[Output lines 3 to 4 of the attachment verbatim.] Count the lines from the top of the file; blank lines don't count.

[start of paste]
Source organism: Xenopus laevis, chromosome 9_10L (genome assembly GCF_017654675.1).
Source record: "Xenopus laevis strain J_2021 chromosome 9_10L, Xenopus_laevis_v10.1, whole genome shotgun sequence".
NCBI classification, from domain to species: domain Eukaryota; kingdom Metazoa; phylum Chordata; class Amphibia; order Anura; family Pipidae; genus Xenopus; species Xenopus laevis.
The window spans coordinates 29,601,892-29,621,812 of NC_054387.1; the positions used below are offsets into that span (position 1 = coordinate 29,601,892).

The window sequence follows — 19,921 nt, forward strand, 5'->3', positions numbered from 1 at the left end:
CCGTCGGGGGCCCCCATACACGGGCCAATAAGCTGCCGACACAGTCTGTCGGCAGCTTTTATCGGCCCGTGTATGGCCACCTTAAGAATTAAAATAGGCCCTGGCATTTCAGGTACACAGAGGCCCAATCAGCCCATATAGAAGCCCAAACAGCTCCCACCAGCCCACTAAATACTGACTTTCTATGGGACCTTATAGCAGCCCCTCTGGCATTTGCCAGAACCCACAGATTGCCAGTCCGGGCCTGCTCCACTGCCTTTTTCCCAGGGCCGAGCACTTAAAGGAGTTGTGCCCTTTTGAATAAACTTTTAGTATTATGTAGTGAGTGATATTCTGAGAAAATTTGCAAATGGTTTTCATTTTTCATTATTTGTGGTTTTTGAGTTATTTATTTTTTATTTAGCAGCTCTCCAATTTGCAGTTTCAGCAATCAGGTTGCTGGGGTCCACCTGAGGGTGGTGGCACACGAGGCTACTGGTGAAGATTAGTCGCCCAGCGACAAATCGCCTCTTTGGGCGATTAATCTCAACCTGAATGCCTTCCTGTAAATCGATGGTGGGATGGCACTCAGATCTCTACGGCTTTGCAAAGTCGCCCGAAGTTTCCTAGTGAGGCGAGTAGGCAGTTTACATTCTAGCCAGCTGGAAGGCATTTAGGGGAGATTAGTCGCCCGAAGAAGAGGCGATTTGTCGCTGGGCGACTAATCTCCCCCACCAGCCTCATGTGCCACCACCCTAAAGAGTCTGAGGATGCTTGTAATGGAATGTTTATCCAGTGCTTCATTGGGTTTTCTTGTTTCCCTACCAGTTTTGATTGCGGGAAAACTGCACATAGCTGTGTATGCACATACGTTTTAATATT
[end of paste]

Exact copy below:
NCBI classification, from domain to species: domain Eukaryota; kingdom Metazoa; phylum Chordata; class Amphibia; order Anura; family Pipidae; genus Xenopus; species Xenopus laevis.
The window spans coordinates 29,601,892-29,621,812 of NC_054387.1; the positions used below are offsets into that span (position 1 = coordinate 29,601,892).